2.  Dads, Paul gives us 2 areas to focus on.  Bring them up in training or discipline.   If we left our children to themselves, they become rebels.  All our children are cute and adorable but they are sinners.  Parents, how many had to teach your children to be selfish?  Look at any 2 year old.  How many had to teach your children to lie?  That comes naturally because they are bent toward sin.  A few years ago, one foreign visitor to the US said:  everything is an American home is controlled by switches except the children.  Actually discipline is a way to encourage our children.  It establishes boundaries.  Boundaries give our children freedom and security.  Discipline is training.  Some would suggest that boundaries stifle creativity.  God doesn’t seem to think so.  He reminds us his disciplines us because he loves us.  Proverbs 13:24 (NLT) If you refuse to discipline your children, it proves you don’t love them; if you love your children, you will be prompt to discipline them.

3.  There is a difference in discipline and punishment.  Punishment inflicts a penalty.  If you speed, you get a ticket.  Discipline promotes growth.  Punishment makes you pay a price for doing something wrong.  Discipline builds you up to handle issues of life.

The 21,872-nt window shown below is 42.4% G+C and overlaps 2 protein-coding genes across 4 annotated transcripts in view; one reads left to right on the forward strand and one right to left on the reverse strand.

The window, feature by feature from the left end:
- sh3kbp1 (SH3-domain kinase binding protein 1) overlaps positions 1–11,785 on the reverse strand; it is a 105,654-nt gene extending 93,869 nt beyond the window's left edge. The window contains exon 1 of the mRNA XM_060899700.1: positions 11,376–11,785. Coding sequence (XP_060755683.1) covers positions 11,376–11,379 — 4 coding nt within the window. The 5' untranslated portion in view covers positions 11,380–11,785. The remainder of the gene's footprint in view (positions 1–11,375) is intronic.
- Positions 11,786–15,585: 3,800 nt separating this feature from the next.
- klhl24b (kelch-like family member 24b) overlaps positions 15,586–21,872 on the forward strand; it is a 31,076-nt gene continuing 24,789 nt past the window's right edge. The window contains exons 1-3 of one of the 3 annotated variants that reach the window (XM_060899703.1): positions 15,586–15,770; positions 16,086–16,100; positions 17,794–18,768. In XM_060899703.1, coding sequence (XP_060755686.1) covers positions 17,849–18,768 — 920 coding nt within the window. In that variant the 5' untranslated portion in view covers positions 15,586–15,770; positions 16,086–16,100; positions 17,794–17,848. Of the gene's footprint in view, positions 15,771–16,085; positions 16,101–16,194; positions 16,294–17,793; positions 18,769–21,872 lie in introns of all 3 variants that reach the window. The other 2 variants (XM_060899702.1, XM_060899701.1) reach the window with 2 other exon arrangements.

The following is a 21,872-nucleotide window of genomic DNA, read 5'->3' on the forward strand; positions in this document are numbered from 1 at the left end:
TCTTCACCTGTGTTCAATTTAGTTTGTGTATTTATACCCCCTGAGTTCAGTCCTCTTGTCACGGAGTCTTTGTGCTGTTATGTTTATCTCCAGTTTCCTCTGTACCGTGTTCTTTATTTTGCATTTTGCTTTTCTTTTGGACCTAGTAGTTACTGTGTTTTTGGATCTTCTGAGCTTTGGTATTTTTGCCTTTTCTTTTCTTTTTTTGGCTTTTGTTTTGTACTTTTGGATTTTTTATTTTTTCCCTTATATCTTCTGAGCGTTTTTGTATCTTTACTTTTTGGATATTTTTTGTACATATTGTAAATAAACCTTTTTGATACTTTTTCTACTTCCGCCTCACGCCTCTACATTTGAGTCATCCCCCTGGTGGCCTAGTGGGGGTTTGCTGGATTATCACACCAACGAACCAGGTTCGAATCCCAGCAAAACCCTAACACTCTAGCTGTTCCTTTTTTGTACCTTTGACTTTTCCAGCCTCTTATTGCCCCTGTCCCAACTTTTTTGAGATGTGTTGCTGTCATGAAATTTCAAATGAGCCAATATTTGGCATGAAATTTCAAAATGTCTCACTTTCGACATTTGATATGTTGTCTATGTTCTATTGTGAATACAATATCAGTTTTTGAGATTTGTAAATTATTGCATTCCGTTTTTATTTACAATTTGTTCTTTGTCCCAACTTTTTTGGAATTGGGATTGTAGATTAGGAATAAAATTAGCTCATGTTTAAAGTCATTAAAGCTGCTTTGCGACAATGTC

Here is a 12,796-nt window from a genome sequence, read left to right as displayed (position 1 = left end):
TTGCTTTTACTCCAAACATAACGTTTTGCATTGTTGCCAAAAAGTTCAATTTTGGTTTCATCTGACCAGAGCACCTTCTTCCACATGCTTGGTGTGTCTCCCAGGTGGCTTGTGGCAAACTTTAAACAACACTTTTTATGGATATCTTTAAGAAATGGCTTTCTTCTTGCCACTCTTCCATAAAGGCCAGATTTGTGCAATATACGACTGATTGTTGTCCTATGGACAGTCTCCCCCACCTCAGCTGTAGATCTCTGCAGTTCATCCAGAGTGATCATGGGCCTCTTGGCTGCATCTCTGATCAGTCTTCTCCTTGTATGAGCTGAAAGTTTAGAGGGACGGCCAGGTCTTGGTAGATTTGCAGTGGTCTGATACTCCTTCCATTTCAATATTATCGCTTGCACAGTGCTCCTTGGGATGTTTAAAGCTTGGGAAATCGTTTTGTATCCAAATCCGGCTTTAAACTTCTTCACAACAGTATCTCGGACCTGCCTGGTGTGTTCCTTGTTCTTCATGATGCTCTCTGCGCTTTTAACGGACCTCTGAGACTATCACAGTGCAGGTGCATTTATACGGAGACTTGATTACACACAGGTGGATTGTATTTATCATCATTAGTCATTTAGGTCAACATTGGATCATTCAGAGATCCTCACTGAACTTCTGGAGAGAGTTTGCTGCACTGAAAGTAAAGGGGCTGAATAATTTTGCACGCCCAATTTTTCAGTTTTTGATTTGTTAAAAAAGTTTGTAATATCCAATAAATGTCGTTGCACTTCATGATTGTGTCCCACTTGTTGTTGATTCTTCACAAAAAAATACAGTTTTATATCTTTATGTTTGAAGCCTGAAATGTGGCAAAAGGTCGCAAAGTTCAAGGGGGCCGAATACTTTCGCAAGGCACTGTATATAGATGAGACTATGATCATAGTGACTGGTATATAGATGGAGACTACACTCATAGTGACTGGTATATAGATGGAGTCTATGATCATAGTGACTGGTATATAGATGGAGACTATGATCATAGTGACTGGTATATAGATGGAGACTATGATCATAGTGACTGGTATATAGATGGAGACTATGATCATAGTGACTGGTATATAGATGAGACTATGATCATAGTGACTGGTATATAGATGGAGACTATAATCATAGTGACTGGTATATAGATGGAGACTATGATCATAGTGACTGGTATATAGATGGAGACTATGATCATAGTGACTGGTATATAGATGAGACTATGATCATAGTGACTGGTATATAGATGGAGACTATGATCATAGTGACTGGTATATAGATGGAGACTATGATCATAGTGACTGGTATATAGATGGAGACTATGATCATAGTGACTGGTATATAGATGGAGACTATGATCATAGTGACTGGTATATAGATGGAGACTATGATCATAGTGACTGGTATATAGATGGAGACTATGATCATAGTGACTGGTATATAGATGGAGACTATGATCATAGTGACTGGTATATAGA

4.  One thing I wished I had done much more as a Dad in discipline was to set boundaries before an incident.  If we establish what the boundaries are and the consequences if those boundaries are crossed, we remove so much emotion, harsh words and anger from our homes.  The boundaries communicate love.  They say I care what you do, who you are with and where you go.  They also give our children the opportunity to make choices.  If they choose to go outside the boundary, the consequence is knows.  Then we consistently enforce the consequence.  Dads, why not sit down with your wife and your children, develop some boundaries and the consequences.  Then be consistent in training.  Be consistent in applying the consequence.  You don’t have to argue.  You don’t have to get angry.  The child can’t say that’s not fair.  I didn’t know.